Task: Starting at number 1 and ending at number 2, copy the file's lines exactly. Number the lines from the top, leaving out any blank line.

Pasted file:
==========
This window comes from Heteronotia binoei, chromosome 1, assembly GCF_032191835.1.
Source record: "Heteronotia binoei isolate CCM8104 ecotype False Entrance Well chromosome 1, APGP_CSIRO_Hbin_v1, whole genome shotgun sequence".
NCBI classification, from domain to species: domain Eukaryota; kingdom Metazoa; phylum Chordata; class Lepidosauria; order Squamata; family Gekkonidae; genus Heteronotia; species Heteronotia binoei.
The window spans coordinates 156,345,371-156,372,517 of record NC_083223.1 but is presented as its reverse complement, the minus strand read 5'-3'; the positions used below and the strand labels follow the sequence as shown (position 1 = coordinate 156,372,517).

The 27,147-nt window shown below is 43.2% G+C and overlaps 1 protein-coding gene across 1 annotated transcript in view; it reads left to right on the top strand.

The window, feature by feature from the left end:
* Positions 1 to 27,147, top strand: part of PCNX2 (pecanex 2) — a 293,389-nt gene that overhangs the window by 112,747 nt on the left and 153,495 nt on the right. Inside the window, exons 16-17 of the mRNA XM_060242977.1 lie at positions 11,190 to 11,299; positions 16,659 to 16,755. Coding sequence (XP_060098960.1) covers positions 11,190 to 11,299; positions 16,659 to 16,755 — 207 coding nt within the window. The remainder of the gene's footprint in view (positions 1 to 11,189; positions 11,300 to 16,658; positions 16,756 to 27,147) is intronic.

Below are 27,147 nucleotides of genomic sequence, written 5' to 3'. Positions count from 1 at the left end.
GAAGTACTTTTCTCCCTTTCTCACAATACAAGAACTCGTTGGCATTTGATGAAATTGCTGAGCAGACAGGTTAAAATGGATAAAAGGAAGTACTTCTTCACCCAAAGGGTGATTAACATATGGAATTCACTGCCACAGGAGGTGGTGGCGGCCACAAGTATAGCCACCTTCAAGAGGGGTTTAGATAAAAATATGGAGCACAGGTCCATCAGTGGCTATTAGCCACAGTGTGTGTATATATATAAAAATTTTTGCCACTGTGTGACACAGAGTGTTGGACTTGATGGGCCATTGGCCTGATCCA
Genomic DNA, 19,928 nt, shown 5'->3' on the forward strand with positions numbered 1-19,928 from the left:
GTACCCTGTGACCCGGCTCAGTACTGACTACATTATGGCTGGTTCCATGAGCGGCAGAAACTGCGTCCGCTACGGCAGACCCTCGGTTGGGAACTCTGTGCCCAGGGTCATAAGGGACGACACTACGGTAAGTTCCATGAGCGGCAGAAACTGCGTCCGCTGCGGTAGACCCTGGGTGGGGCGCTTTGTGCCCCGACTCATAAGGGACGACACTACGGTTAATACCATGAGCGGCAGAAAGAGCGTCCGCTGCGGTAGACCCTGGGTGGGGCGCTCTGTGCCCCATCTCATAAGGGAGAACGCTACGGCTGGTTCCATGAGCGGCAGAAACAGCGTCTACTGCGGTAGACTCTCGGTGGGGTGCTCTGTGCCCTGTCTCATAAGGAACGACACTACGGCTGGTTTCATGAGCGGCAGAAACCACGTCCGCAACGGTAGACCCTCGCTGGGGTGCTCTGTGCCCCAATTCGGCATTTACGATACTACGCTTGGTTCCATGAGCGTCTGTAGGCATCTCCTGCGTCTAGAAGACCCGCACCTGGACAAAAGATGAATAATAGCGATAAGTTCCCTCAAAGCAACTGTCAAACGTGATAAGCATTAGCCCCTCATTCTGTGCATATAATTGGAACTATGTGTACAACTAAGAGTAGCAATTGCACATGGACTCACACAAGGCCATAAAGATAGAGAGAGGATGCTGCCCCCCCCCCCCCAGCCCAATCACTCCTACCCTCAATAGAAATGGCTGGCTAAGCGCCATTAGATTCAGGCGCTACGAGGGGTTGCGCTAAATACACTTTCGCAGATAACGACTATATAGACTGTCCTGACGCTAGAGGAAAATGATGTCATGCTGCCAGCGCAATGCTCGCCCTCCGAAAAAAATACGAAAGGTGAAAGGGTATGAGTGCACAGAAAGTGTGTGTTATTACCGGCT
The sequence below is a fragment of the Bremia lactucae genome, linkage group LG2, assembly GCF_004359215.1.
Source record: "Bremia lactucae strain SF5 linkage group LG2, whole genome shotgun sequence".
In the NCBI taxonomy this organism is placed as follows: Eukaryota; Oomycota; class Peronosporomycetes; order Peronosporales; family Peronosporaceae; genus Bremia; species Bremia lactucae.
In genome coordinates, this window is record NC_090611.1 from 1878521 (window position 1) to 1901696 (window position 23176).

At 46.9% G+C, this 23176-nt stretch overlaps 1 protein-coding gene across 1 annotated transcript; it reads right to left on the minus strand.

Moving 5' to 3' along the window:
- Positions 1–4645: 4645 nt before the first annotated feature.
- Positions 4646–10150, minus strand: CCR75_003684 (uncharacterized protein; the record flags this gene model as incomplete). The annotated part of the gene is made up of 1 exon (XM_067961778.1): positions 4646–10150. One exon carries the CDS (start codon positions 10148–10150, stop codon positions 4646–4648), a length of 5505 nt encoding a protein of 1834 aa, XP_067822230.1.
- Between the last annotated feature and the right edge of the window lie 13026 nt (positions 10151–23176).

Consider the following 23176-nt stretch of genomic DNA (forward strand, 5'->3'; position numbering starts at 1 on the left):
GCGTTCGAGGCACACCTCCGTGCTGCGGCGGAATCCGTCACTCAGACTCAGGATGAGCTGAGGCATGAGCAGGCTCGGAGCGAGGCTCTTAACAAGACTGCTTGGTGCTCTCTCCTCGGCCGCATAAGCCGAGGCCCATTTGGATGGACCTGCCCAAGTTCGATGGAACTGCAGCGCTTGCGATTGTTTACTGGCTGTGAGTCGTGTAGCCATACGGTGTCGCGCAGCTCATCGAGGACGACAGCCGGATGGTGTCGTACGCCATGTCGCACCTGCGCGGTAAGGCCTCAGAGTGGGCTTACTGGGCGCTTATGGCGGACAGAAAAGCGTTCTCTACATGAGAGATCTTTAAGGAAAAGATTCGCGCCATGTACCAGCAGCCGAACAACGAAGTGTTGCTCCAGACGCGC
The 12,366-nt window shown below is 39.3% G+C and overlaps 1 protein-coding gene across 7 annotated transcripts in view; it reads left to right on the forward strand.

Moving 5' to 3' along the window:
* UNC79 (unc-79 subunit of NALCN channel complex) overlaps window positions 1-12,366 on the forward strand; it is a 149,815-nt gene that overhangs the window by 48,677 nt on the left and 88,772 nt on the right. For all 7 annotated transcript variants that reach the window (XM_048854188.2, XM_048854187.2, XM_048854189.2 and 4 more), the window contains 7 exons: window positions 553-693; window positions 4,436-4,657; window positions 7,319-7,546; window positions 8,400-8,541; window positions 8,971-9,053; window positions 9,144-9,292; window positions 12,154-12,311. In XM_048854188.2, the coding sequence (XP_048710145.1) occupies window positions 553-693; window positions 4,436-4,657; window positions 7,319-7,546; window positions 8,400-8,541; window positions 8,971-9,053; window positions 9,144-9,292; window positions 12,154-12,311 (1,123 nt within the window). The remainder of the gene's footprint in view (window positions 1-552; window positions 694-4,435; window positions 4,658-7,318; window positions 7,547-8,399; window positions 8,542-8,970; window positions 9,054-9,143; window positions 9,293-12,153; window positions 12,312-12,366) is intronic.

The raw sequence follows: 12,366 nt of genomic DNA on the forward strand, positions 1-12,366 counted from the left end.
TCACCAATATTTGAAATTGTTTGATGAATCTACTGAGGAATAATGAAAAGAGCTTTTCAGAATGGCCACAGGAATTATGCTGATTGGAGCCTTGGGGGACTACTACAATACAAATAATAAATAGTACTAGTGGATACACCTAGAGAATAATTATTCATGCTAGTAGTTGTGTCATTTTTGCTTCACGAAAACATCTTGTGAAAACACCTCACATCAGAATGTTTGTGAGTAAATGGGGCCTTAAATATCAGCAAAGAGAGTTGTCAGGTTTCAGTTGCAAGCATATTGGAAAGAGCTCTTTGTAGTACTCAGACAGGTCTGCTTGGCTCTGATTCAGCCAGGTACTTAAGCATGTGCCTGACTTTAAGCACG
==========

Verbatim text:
This window comes from Heteronotia binoei, chromosome 1, assembly GCF_032191835.1.
Source record: "Heteronotia binoei isolate CCM8104 ecotype False Entrance Well chromosome 1, APGP_CSIRO_Hbin_v1, whole genome shotgun sequence".